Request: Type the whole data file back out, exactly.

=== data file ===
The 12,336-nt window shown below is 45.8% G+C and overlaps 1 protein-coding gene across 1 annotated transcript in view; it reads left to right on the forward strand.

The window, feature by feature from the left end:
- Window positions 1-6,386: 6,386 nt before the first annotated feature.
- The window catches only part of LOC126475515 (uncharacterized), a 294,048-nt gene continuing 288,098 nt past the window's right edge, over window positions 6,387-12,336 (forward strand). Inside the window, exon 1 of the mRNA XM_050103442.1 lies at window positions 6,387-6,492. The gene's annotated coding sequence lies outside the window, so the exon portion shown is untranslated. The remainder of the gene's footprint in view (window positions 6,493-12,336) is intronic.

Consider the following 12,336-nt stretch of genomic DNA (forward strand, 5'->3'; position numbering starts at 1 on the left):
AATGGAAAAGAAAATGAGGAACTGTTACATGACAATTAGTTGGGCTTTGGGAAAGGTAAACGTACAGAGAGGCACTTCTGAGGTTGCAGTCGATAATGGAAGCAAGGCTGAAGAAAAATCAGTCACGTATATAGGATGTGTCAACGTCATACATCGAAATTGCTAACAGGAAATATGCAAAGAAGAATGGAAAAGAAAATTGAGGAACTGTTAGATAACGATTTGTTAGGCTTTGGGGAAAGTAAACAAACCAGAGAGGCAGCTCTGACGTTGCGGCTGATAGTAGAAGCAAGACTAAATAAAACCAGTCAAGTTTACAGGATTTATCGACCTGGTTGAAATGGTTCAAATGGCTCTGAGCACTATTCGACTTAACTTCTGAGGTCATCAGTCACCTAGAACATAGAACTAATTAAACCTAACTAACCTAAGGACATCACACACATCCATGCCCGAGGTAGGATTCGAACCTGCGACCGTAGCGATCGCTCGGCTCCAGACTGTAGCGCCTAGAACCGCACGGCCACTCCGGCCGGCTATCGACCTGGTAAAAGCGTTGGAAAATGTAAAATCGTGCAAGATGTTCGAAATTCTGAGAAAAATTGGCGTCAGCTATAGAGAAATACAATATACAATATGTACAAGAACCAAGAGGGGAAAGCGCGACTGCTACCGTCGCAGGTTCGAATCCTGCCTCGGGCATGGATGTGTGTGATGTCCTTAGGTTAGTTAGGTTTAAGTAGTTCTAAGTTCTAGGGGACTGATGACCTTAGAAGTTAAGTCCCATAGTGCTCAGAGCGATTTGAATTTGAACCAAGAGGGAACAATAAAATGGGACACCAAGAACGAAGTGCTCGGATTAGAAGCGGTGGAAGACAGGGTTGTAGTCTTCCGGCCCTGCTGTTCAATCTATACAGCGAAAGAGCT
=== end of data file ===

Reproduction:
The 12,336-nt window shown below is 45.8% G+C and overlaps 1 protein-coding gene across 1 annotated transcript in view; it reads left to right on the forward strand.

The window, feature by feature from the left end:
- Window positions 1-6,386: 6,386 nt before the first annotated feature.
- The window catches only part of LOC126475515 (uncharacterized), a 294,048-nt gene continuing 288,098 nt past the window's right edge, over window positions 6,387-12,336 (forward strand). Inside the window, exon 1 of the mRNA XM_050103442.1 lies at window positions 6,387-6,492. The gene's annotated coding sequence lies outside the window, so the exon portion shown is untranslated. The remainder of the gene's footprint in view (window positions 6,493-12,336) is intronic.

Consider the following 12,336-nt stretch of genomic DNA (forward strand, 5'->3'; position numbering starts at 1 on the left):
AATGGAAAAGAAAATGAGGAACTGTTACATGACAATTAGTTGGGCTTTGGGAAAGGTAAACGTACAGAGAGGCACTTCTGAGGTTGCAGTCGATAATGGAAGCAAGGCTGAAGAAAAATCAGTCACGTATATAGGATGTGTCAACGTCATACATCGAAATTGCTAACAGGAAATATGCAAAGAAGAATGGAAAAGAAAATTGAGGAACTGTTAGATAACGATTTGTTAGGCTTTGGGGAAAGTAAACAAACCAGAGAGGCAGCTCTGACGTTGCGGCTGATAGTAGAAGCAAGACTAAATAAAACCAGTCAAGTTTACAGGATTTATCGACCTGGTTGAAATGGTTCAAATGGCTCTGAGCACTATTCGACTTAACTTCTGAGGTCATCAGTCACCTAGAACATAGAACTAATTAAACCTAACTAACCTAAGGACATCACACACATCCATGCCCGAGGTAGGATTCGAACCTGCGACCGTAGCGATCGCTCGGCTCCAGACTGTAGCGCCTAGAACCGCACGGCCACTCCGGCCGGCTATCGACCTGGTAAAAGCGTTGGAAAATGTAAAATCGTGCAAGATGTTCGAAATTCTGAGAAAAATTGGCGTCAGCTATAGAGAAATACAATATACAATATGTACAAGAACCAAGAGGGGAAAGCGCGACTGCTACCGTCGCAGGTTCGAATCCTGCCTCGGGCATGGATGTGTGTGATGTCCTTAGGTTAGTTAGGTTTAAGTAGTTCTAAGTTCTAGGGGACTGATGACCTTAGAAGTTAAGTCCCATAGTGCTCAGAGCGATTTGAATTTGAACCAAGAGGGAACAATAAAATGGGACACCAAGAACGAAGTGCTCGGATTAGAAGCGGTGGAAGACAGGGTTGTAGTCTTCCGGCCCTGCTGTTCAATCTATACAGCGAAAGAGCT